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The National Oceanic and Atmospheric Administration (NOAA) has released their 2019 outlook for the upcoming Atlantic hurricane season, which leans toward a near-normal season.

A normal season coincides with NOAA predicting 9 to 15 named storms (winds of 39 mph or higher), of which  to 4 to 8 could become hurricanes (winds of 74 mph or higher), including 2 to 4 major hurricanes (Category 3, 4 or 5; winds of 111 mph or higher).

With a 40% chance of occurrence a near normal season is most likely, but NOAA also notes a 30% of an above-normal season and a 30% chance of a below-normal season. While there are numerous factors that contribute to NOAA’s outlook, there are two factors in particular that influenced the outlook this year: sea surface temperatures and an El Niño pattern.

Warmer than average sea surface temperatures over the Atlantic favor storm development. The warm waters offer more fuel for developing storms, which would push for an above average season.

El Niño on the other hand does not favor storm development in the Atlantic. El Niño is marked by the warming of waters over the central and East Central Pacific. This would encourage storm development in the Pacific, but hinder development in the Atlantic. This is because during El Niño wind patterns shift to create more wind shear of the Gulf of Mexico and Atlantic, which can ‘tear’ developing storms down.

These two competing factors lead us to even chances of an above average and below average season, while also leaning the overall outlook to near-normal.

Te be very clear: NOAA’s outlook is for overall seasonal activity and is not a landfall forecast. You should always make the appropriate preparations for each season regardless of the official outlook.

Daniel Kaniewski, Ph.D., the FEMA deputy administrator for resilience emphasized the importance of readiness for any hurricane season:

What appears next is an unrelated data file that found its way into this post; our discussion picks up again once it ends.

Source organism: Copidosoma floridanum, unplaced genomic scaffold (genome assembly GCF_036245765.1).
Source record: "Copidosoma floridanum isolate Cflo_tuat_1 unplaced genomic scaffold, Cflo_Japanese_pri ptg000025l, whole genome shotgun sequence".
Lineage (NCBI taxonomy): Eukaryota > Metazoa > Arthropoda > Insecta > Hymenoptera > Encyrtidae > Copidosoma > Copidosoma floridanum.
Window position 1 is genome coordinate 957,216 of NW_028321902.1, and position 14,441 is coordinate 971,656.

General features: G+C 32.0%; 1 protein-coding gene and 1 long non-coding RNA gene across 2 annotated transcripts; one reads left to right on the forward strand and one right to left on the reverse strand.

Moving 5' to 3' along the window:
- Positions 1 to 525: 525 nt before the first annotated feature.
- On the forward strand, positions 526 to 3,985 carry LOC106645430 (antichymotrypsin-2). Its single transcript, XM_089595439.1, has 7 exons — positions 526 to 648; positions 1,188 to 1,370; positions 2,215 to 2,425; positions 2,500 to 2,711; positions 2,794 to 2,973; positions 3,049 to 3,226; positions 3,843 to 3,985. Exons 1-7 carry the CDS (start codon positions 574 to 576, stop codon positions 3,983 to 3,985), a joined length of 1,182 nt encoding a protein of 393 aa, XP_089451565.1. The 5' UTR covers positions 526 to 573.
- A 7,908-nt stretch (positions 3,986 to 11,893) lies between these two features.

“Preparing ahead of a disaster is the responsibility of all levels of government, the private sector, and the public. It only takes one event to devastate a community so now is the time to prepare. Do you have cash on hand? Do you have adequate insurance, including flood insurance? Does your family have communication and evacuation plans?

(MORE: What You Need To Know On Hurricane Preparedness)

NOAA, the National Hurricane Center, and the National Weather Service are continuing to expand their own preparedness efforts this year. The 2019 hurricane season marks the first time NOAA’s fleet of Earth-observing satellites includes three operational next-generation satellites, NOAA’s Hurricane Hunter Aircraft will collect higher-resolution data from upgraded onboard radar systems, and the NWS is currently planning an upgrade to their Global Forecasting System. All of these upgrades are to help generate the best possible forecast to help citizens prepare for the weather.

If a tropical system develops that could impact the Tennessee Valley WHNT will of course have it in our forecasts on-air and at